Most recently, we have released a Jupyter notebook that walks through the procedure for accessing data quality, handy not just for general data analysis but also evaluating data from an HST/WFC3 Exception Report to determine if a Hubble Observation Problem Report (HOPR) and/or Help Desk Ticket should be filed. HST observations go through a series of automated data quality checks, and if a problem is found, an Exception Report email will be sent to the Principal Investigator (PI). It is then the responsibility of the PI to assess the data quality and determine whether or not the observations must be repeated to accomplish the science goals. There is a 90-day time limit from the date that the data were delivered to file a HOPR. In this notebook, we provide the steps for directly downloading your data with Astroquery (including observing logs JIF and JIT files), as well as displaying and assessing the files. The analysis process includes viewing the Science, Error, and Data Quality arrays, inspecting the header keywords in the JIF file, plotting the jitter data from the JIT file, and exploring available PSFs for signs of drift. If you are interested in this exception report notebook and/or our other software tools please visit the WFC3Library GitHub repository .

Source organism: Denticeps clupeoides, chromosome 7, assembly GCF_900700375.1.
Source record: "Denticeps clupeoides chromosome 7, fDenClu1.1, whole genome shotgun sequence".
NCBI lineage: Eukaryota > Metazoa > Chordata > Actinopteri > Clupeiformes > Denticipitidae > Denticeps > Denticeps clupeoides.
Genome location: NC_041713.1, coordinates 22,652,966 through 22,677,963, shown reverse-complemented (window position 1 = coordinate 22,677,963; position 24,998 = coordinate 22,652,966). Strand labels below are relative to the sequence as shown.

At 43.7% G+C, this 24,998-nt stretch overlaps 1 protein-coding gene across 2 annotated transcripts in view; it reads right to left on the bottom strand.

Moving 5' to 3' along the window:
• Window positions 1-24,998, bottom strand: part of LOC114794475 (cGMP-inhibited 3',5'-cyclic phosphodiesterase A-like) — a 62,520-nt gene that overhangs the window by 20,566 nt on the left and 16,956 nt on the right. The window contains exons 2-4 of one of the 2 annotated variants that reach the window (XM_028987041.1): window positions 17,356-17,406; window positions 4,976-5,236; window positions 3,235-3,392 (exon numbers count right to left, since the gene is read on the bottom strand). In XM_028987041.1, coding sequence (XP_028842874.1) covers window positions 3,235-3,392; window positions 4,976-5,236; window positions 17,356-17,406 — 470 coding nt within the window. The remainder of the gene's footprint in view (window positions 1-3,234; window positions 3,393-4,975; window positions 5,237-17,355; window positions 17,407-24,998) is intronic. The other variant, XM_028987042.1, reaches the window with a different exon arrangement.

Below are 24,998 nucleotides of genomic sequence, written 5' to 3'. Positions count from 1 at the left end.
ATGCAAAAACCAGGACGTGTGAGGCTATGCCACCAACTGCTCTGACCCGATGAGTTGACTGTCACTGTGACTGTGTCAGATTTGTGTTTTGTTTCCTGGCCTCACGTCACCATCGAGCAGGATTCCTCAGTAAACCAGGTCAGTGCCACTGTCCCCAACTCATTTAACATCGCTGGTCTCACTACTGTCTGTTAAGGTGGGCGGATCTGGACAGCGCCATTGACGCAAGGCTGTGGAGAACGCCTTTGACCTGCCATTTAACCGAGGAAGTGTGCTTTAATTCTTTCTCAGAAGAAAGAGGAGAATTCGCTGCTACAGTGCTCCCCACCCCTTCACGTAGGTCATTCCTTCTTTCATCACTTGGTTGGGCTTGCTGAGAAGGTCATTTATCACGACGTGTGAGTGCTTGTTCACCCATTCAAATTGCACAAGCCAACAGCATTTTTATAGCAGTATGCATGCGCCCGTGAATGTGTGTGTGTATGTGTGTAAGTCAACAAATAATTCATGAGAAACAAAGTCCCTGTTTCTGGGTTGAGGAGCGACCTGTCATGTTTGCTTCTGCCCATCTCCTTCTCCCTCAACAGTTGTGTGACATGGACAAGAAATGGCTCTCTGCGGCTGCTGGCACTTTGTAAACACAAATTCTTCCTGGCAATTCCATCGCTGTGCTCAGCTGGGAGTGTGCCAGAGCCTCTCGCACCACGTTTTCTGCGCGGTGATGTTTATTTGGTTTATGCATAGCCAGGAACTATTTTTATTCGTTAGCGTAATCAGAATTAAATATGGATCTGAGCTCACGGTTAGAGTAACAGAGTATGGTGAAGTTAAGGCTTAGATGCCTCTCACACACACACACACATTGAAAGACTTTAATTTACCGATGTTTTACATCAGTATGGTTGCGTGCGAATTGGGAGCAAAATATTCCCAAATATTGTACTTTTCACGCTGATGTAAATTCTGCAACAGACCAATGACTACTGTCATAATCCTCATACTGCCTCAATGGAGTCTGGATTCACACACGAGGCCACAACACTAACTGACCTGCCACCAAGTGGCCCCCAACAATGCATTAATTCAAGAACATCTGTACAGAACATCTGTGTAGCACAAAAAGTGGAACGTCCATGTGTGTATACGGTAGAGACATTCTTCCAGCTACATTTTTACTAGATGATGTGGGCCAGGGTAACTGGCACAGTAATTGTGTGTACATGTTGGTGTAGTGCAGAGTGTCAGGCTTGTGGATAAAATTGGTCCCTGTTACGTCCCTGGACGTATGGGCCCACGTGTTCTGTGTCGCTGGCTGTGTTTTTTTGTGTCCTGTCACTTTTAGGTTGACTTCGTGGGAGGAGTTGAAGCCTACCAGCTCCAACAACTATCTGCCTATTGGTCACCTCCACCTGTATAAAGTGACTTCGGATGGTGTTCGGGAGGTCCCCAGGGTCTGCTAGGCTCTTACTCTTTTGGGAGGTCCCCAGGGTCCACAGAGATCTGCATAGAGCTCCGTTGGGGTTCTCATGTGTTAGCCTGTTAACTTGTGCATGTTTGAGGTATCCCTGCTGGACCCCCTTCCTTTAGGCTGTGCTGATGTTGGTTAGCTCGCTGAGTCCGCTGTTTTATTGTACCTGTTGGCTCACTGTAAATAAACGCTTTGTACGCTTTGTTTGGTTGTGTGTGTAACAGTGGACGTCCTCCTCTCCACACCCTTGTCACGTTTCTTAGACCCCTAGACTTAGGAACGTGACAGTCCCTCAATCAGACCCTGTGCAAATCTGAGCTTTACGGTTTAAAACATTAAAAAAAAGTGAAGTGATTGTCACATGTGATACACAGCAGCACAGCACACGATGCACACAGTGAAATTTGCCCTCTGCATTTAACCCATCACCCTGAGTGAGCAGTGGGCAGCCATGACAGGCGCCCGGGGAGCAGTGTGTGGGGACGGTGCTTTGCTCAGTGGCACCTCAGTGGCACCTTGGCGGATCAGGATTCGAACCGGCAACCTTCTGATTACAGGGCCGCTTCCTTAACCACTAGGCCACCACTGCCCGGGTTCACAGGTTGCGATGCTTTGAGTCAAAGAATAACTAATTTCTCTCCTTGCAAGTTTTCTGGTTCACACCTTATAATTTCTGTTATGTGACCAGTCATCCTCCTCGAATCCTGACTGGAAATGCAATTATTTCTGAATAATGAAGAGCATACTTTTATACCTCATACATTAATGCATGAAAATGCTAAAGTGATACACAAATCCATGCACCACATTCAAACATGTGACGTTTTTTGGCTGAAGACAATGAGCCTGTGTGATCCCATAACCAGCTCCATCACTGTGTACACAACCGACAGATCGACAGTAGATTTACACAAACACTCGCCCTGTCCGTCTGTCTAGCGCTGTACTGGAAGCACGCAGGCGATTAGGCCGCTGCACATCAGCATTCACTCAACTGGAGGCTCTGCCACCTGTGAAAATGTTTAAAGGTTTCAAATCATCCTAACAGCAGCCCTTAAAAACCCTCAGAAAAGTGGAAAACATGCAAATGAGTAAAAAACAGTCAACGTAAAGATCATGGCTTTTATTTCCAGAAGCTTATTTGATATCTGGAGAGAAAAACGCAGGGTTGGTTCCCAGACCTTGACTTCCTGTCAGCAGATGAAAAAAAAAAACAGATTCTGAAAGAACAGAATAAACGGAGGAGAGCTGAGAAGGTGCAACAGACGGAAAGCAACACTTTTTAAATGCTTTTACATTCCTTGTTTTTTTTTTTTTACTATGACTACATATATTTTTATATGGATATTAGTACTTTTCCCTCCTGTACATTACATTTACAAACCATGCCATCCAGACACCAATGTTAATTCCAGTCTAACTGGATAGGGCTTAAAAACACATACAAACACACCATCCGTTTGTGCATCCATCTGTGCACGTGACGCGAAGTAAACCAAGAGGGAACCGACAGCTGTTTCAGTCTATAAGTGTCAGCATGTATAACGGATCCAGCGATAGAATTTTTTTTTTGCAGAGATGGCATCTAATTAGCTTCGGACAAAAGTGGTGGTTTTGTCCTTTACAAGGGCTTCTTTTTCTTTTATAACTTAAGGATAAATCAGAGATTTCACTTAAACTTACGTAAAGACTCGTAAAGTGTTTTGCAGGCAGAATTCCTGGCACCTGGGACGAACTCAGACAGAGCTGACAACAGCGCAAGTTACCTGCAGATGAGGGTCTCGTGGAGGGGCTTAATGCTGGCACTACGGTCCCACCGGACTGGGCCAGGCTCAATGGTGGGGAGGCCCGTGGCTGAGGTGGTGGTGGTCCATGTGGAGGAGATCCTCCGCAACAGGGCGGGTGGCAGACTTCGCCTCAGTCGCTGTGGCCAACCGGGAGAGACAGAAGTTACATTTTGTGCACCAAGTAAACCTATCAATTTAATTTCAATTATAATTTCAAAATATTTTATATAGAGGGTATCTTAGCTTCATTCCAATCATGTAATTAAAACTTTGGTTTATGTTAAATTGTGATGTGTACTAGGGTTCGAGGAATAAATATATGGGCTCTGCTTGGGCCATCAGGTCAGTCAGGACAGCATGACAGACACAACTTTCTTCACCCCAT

3. DeepWFC3: A Repository for WFC3 Machine Learning Resources
DeepWFC3 is a new repository of machine learning models built using the Hubble Space Telescope's (HST) Wide Field Camera 3 (WFC3) data, and is intended for members of the astronomy community who are interested in implementing machine learning for anomaly detection. Written in Python and built using PyTorch, this repository includes pre-trained weights and biases, data processing scripts, Jupyter Notebooks, and documentation.
Complete models included in this repository are explored in greater detail in the following Instrument Science Reports (ISRs):
- ISR 2021-08: WFC3 IR Blob Classification with Machine Learning
- ISR 2022-03: WFC3/UVIS Figure-8 Ghost Classification using Convolutional Neural Networks
4. New Documentation
Paper accepted to the Astronomical Journal: New Photometric Calibration of the Wide Field Camera 3 Detectors - A. Calamida et al.
ISR 2022-01: Cold and Unstable Pixels in WFC3/IR - H. Khandrika
ISR 2022-02: WFC3/UVIS Encircled Energy - J. Medina, J. Mack, A. Calamida
ISR 2022-03: WFC3/UVIS Figure-8 Ghost Classification using Convolutional Neural Networks - F. Dauphin, M. Montes, N. Easmin, V. Bajaj, P. R. McCullough
View the complete WFC3 ISR archive.